Jackson Bryer and Cathy Barks teach at the University of Maryland and edited the Fitzgerald letters into the book Dear Scott, Dearest Zelda. The majority of the letters, especially Zelda's, had never been published. Bryer says, "I was attracted to Fitzgerald because, temperamentally, the person I am . . ." he shrugs. "I'm a romantic."

According to Barks: "Usually, the deeper you dig, the more unappealing these writers become. With the Fitzgeralds, it's the opposite. The bad stuff was all right there on the surface. Whereas in their letters you find deeper reflections on life, more generosity, more self-awareness."

Bryer agrees. "I see a very complicated couple, both of whom were wrestling with their own demons. They brought out the best and worst in each other."

They drank heavily. They fought loudly. They made up brilliantly. In a love letter of the kiss-and-make-up variety, Zelda wrote: "Without you, dearest dearest, I couldn't see or hear or feel or think -- or live -- I love you so and I'm never in all our lives going to let us be apart another night. It's like begging for mercy of a storm or killing Beauty or growing old, without you. I want to kiss you so -- and in the back where your dear hair starts and your chest -- I love you -- and I cant tell you how much -- To think that I'll die without your knowing -- Goofo, you've got to try [to] feel how much I do -- how inanimate I am when you're gone -- I can't even hate these damnable people -- nobodys got any right to live but us -- and they're dirtying up our world and I can't hate them because I want you so -- Come Quick -- Come Quick to me."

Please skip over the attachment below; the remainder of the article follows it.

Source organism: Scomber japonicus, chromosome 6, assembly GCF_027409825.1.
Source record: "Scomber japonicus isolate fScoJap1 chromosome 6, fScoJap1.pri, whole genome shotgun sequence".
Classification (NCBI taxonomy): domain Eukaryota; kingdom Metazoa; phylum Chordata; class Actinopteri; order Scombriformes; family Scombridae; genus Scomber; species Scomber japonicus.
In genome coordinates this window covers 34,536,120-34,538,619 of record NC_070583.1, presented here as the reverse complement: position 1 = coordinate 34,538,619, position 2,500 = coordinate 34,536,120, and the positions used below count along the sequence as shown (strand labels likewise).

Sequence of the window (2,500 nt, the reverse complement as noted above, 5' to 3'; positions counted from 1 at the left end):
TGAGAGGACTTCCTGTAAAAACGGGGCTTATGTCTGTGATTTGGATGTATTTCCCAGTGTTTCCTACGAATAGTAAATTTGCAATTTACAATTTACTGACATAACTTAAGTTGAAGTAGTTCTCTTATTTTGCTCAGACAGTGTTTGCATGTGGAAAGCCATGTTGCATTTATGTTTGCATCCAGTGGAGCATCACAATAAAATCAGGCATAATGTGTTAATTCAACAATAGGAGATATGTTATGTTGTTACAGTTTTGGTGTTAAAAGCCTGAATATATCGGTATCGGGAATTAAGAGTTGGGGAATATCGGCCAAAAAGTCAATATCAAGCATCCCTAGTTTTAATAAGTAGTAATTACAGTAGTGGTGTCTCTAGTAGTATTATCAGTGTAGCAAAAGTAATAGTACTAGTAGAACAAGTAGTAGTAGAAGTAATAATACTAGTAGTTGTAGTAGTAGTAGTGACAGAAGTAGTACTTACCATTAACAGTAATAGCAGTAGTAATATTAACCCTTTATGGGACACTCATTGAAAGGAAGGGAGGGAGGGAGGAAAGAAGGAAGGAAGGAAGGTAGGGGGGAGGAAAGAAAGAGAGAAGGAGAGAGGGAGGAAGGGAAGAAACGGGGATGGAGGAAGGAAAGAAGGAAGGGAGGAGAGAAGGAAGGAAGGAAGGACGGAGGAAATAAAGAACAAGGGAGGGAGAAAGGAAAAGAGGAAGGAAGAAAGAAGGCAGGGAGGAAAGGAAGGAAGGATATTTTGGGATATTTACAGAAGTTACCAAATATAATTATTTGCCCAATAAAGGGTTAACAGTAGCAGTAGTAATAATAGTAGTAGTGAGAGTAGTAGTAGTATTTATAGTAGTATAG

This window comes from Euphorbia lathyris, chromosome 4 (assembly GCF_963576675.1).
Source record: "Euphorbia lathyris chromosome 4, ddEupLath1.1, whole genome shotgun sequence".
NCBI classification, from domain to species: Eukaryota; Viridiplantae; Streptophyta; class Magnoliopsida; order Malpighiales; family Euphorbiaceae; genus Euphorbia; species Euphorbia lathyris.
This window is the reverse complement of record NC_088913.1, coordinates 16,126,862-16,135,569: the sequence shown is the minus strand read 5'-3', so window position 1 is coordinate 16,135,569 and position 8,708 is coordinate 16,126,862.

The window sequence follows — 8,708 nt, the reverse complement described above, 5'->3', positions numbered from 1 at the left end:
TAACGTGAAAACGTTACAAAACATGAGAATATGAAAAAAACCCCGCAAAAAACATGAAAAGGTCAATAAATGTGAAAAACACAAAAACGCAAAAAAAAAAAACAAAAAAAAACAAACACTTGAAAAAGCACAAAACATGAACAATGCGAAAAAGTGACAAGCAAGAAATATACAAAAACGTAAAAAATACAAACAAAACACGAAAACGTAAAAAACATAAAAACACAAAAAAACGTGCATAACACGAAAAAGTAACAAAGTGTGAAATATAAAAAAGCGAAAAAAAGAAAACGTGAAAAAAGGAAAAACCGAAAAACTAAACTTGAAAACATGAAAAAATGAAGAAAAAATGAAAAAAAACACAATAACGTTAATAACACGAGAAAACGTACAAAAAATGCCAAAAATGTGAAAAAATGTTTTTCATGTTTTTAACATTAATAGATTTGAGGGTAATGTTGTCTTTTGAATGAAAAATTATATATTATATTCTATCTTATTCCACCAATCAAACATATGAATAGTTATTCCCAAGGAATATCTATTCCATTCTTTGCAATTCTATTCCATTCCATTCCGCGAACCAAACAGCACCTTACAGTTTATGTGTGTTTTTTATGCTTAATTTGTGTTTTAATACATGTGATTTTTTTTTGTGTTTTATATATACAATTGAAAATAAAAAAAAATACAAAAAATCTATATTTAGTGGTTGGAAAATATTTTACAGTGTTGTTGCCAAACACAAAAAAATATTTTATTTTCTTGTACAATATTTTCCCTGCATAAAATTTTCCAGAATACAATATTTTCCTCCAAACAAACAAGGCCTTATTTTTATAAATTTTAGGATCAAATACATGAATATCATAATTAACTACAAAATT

The party lasted 10 years. By the 1930s, they were broke. Scott was an alcoholic battling tubercular hemorrhages; Zelda was institutionalized, battling schizophrenia. They would live most of the next decade apart, Zelda mostly in sanitariums, Scott mostly in Hollywood, scripting movies to pay the bills. They loved -- and fought -- through their letters. "Your life has been a disappointment," he typed in one bitter exchange, "as mine has been too."